• Monsters on Stage: Frankenstein in Theater and Performance

    • “MOOCenstein”: Frankenstein Goes Global

    • Engineering Life: Distributed Demonstrations

    • Reinventing the Dare: Frankenstein, Science Fiction and the Culture of Science

    • Bringing Nonfiction to Life: Frankenstein and Science Writing

    “The project seeks to take advantage of the incredible cultural resonance of Frankenstein to facilitate conversations among scholars of vastly different disciplinary stripes, as well as among all those scholars, artists, performers, and the broader public,” says David Guston, co-principal investigator. “Such conversations are critical for the broad, democratic governance of today’s science and technology.”

    Many other groups at Arizona State University will join in celebrating the bicentennial, including the ASU Art Museum; ASU Libraries; Institute for Humanities Research; Center for Film, Media and Popular Culture; Lincoln Center for Applied Ethics; Center for Biology and Society; Program on Jewish Studies; all research units in ASU’s College of Liberal Arts and Sciences; and the School of Arts, Media and Engineering, among others. External partners include the Science Museum of Minnesota and the Bakken Museum.

    Ed Finn, principal investigator, is the director of the Center for Science and the Imagination and an assistant professor in the School of Arts, Media and Engineering and the Department of English.

    Guston, co-principal investigator, is the co-director of the Consortium for Science, Policy and Outcomes, the director of the Center for Nanotechnology in Society, and a professor in the School of Politics and Global Studies.

    Stephen Helms Tillery, co-principal investigator, is an associate professor in the School of Biological and Health Systems Engineering and a Fellow of Ethics and Bioengineering at the Lincoln Center for Applied Ethics.

    For more information on ASU’s Frankenstein Bicentennial Celebration, visit http://frankenstein.asu.edu.

  • Confess Your Digital Sins

    Confess Your Digital Sins

    A voice cries out in the desert:

    “Know thyself, not thy selfies!”

    “Digital media will not save you!”

    “The zero is not whole and the one is not The One!”

    Technically, we’re not in the desert—we’re in a dusty parking lot in downtown Phoenix. And the voice is not coming from the Prophet Isaiah, but from professor Ron Broglio, whom I’ve ordained as a Minister of the Digital Tabernacle. As people wander into the massive circus tent at Arizona State University’s Emerge: Carnival of the Future, they are greeted by a pair of shifty evangelists preaching the analog Word. (Disclosure: …read more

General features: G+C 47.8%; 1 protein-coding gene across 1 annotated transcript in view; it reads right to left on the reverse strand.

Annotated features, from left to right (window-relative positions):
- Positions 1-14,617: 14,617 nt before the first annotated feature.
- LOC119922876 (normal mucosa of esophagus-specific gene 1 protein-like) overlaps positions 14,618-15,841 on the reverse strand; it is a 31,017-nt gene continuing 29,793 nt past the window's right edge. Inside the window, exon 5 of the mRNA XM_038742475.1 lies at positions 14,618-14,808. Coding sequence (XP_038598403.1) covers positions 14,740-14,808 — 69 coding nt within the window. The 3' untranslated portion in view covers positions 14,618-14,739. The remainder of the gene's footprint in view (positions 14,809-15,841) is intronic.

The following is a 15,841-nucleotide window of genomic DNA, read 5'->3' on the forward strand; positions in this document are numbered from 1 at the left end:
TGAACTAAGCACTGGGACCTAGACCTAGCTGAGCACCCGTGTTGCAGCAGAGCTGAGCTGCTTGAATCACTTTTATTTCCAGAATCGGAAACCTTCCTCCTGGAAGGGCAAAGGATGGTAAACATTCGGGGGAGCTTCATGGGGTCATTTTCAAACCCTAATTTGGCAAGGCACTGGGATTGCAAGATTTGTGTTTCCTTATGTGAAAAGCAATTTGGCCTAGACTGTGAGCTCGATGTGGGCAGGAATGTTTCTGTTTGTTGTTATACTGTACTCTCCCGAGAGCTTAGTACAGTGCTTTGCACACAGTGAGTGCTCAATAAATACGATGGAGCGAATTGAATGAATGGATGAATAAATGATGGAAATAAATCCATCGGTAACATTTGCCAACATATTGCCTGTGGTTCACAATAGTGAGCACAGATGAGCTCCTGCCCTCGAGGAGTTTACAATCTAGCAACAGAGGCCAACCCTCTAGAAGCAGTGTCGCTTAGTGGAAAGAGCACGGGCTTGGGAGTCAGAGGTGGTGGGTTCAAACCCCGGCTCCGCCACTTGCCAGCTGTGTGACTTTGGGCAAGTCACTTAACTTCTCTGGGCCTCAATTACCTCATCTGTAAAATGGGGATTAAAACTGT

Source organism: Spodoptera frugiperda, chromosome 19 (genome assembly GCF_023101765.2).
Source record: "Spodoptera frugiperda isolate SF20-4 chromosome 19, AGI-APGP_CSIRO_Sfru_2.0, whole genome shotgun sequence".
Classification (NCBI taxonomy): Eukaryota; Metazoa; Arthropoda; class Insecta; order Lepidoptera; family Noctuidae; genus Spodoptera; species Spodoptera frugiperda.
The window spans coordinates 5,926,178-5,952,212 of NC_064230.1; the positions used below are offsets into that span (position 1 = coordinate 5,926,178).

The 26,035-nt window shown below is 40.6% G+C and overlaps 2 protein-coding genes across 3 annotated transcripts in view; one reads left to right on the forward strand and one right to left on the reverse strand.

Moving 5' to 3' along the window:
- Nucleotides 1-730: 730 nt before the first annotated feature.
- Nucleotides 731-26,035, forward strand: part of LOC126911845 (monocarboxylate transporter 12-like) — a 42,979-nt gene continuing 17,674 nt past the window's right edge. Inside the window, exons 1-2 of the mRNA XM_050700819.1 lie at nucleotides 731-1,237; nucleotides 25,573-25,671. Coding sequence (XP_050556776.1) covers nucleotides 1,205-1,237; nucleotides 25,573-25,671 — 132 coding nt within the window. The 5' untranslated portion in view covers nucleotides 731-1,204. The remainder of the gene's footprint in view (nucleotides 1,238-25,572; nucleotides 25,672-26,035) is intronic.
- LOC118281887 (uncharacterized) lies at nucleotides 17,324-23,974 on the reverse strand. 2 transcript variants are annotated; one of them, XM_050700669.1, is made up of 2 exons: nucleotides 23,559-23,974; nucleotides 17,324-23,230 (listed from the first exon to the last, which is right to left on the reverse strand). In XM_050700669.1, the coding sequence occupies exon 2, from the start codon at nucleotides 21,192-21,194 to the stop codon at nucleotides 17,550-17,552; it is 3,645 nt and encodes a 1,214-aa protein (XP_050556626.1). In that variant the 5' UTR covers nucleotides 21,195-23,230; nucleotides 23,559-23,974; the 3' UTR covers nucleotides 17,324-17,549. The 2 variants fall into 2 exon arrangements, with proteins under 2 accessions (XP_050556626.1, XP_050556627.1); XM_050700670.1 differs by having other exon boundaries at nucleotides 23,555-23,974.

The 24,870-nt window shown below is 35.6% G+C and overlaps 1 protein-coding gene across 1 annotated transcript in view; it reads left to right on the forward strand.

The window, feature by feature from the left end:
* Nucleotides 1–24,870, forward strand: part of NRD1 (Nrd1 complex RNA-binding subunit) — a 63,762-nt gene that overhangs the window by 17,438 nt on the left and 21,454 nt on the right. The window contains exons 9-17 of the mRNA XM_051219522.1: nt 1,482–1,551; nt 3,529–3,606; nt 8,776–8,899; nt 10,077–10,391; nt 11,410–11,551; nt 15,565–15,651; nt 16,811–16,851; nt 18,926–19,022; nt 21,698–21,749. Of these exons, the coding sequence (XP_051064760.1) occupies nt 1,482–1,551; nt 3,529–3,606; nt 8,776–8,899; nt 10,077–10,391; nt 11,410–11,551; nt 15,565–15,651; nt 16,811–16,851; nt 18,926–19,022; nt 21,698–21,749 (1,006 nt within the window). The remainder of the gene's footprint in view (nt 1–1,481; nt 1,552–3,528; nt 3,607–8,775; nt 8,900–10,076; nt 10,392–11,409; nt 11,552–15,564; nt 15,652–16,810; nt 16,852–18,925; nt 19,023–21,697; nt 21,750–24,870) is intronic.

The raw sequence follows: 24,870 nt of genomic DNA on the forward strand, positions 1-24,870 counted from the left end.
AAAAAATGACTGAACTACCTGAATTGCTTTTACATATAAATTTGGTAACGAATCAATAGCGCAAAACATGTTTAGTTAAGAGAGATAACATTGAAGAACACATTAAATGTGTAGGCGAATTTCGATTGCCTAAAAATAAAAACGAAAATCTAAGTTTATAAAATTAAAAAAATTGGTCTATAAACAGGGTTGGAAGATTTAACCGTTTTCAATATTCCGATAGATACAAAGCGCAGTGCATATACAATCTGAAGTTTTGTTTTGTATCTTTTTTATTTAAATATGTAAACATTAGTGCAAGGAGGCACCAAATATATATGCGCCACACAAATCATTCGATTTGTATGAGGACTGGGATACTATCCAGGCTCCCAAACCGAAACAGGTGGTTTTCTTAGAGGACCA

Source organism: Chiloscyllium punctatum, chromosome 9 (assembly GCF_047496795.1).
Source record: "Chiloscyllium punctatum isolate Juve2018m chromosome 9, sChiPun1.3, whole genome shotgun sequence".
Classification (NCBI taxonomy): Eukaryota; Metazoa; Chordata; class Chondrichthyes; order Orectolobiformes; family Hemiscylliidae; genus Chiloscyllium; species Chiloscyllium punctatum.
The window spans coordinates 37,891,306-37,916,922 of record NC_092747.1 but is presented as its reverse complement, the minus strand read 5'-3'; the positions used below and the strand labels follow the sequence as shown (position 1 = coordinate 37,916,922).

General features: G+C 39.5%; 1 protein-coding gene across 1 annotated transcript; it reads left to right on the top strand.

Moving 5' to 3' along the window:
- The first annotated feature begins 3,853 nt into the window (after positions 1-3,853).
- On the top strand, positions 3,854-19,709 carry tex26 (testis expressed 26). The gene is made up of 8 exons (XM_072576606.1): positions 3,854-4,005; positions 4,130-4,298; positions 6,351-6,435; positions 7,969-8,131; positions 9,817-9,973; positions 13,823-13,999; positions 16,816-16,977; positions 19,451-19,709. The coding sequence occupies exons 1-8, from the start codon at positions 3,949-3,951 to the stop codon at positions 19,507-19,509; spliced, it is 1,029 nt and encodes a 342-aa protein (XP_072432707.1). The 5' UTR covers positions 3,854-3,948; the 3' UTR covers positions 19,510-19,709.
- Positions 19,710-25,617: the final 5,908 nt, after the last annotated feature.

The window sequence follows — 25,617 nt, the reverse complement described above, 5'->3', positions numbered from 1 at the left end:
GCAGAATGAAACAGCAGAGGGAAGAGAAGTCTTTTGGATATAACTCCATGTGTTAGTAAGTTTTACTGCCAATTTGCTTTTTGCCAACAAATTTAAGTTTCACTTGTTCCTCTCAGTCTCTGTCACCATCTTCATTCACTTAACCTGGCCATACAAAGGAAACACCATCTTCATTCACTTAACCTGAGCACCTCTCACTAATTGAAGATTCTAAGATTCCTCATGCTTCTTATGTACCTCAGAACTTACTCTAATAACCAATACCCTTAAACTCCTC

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    Confess Your Digital Sins

    By Marcel O’Gorman

    A voice cries out in the desert:

    “Know thyself, not thy selfies!”

    “Digital media will not save you!”

    “The zero is not whole and the one is not The One!”

    Technically, we’re not in the desert—we’re in a dusty parking lot in downtown Phoenix. And the voice is not coming from the Prophet Isaiah, but from professor Ron Broglio, whom I’ve ordained as a Minister of the Digital Tabernacle. As people wander into the massive circus tent at Arizona State University’s Emerge: Carnival of the Future, they are greeted by a pair of shifty evangelists preaching the analog Word. (Disclosure: …read more

    Source: http://www.slate.com/blogs/future_tense/2014/03/20/confess_your_smartphone_sins_at_the_digital_tabernacle.html

  • How to Make Music With Drones

    How to Make Music With Drones

    The good thing about performing music with drones is that they always show up for rehearsal on time. The bad thing is that they might suddenly drop out of the air and onto your head.

    I learned all this while putting together a piece called “Drone Confidential” for Arizona State University’s Emerge, a “Carnival of the Future” that was held in Phoenix recently. Emerge is an annual circus of cool new technologies in performance, dedicated to showing how artists and machines can work together to create something awesome.

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    How to Make Music With Drones

    By David Rothenberg

    The good thing about performing music with drones is that they always show up for rehearsal on time. The bad thing is that they might suddenly drop out of the air and onto your head.

    I learned all this while putting together a piece called “Drone Confidential” for Arizona State University’s Emerge, a “Carnival of the Future” that was held in Phoenix recently. Emerge is an annual circus of cool new technologies in performance, dedicated to showing how artists and machines can work together to create something awesome. (Disclosure: ASU is a partner with Slate and the New America Foundation …read more

    Source: http://www.slate.com/blogs/future_tense/2014/03/19/how_to_make_music_with_drones.html